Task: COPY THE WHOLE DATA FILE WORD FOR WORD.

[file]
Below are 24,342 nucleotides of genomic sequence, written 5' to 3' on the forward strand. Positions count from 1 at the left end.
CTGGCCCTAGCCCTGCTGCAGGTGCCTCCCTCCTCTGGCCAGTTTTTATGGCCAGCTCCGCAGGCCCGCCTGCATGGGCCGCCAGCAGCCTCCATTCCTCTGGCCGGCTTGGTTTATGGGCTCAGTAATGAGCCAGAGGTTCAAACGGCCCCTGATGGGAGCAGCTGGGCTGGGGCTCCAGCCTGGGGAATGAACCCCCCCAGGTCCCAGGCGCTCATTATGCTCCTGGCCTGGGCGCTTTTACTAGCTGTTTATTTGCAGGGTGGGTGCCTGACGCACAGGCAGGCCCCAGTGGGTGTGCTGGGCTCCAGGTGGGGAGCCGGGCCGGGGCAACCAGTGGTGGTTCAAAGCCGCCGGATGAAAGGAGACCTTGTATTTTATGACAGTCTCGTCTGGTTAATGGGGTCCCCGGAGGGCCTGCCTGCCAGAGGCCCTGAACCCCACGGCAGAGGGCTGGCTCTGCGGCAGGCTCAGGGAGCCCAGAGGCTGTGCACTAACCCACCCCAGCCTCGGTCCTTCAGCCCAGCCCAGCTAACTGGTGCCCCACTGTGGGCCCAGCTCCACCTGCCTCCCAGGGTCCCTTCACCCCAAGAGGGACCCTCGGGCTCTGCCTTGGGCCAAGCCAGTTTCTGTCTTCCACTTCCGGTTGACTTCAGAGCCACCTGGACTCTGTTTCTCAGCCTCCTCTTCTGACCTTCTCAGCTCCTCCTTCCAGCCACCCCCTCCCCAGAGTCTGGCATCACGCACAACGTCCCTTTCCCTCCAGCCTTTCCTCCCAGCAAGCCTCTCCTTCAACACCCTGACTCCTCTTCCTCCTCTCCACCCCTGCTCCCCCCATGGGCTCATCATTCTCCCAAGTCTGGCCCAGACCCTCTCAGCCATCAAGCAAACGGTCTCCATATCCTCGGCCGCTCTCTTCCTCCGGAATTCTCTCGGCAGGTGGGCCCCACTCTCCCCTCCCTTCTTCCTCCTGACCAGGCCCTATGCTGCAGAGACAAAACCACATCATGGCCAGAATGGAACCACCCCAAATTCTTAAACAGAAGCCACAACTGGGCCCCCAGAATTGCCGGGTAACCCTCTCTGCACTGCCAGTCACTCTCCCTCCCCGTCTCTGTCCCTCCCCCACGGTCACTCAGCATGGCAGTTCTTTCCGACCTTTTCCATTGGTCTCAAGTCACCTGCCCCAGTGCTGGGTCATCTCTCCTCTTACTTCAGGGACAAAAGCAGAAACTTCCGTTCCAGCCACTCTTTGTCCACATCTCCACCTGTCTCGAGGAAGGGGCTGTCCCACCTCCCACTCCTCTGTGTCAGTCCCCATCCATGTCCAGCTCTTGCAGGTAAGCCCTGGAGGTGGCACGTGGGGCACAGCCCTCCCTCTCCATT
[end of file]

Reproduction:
Below are 24,342 nucleotides of genomic sequence, written 5' to 3' on the forward strand. Positions count from 1 at the left end.
CTGGCCCTAGCCCTGCTGCAGGTGCCTCCCTCCTCTGGCCAGTTTTTATGGCCAGCTCCGCAGGCCCGCCTGCATGGGCCGCCAGCAGCCTCCATTCCTCTGGCCGGCTTGGTTTATGGGCTCAGTAATGAGCCAGAGGTTCAAACGGCCCCTGATGGGAGCAGCTGGGCTGGGGCTCCAGCCTGGGGAATGAACCCCCCCAGGTCCCAGGCGCTCATTATGCTCCTGGCCTGGGCGCTTTTACTAGCTGTTTATTTGCAGGGTGGGTGCCTGACGCACAGGCAGGCCCCAGTGGGTGTGCTGGGCTCCAGGTGGGGAGCCGGGCCGGGGCAACCAGTGGTGGTTCAAAGCCGCCGGATGAAAGGAGACCTTGTATTTTATGACAGTCTCGTCTGGTTAATGGGGTCCCCGGAGGGCCTGCCTGCCAGAGGCCCTGAACCCCACGGCAGAGGGCTGGCTCTGCGGCAGGCTCAGGGAGCCCAGAGGCTGTGCACTAACCCACCCCAGCCTCGGTCCTTCAGCCCAGCCCAGCTAACTGGTGCCCCACTGTGGGCCCAGCTCCACCTGCCTCCCAGGGTCCCTTCACCCCAAGAGGGACCCTCGGGCTCTGCCTTGGGCCAAGCCAGTTTCTGTCTTCCACTTCCGGTTGACTTCAGAGCCACCTGGACTCTGTTTCTCAGCCTCCTCTTCTGACCTTCTCAGCTCCTCCTTCCAGCCACCCCCTCCCCAGAGTCTGGCATCACGCACAACGTCCCTTTCCCTCCAGCCTTTCCTCCCAGCAAGCCTCTCCTTCAACACCCTGACTCCTCTTCCTCCTCTCCACCCCTGCTCCCCCCATGGGCTCATCATTCTCCCAAGTCTGGCCCAGACCCTCTCAGCCATCAAGCAAACGGTCTCCATATCCTCGGCCGCTCTCTTCCTCCGGAATTCTCTCGGCAGGTGGGCCCCACTCTCCCCTCCCTTCTTCCTCCTGACCAGGCCCTATGCTGCAGAGACAAAACCACATCATGGCCAGAATGGAACCACCCCAAATTCTTAAACAGAAGCCACAACTGGGCCCCCAGAATTGCCGGGTAACCCTCTCTGCACTGCCAGTCACTCTCCCTCCCCGTCTCTGTCCCTCCCCCACGGTCACTCAGCATGGCAGTTCTTTCCGACCTTTTCCATTGGTCTCAAGTCACCTGCCCCAGTGCTGGGTCATCTCTCCTCTTACTTCAGGGACAAAAGCAGAAACTTCCGTTCCAGCCACTCTTTGTCCACATCTCCACCTGTCTCGAGGAAGGGGCTGTCCCACCTCCCACTCCTCTGTGTCAGTCCCCATCCATGTCCAGCTCTTGCAGGTAAGCCCTGGAGGTGGCACGTGGGGCACAGCCCTCCCTCTCCATT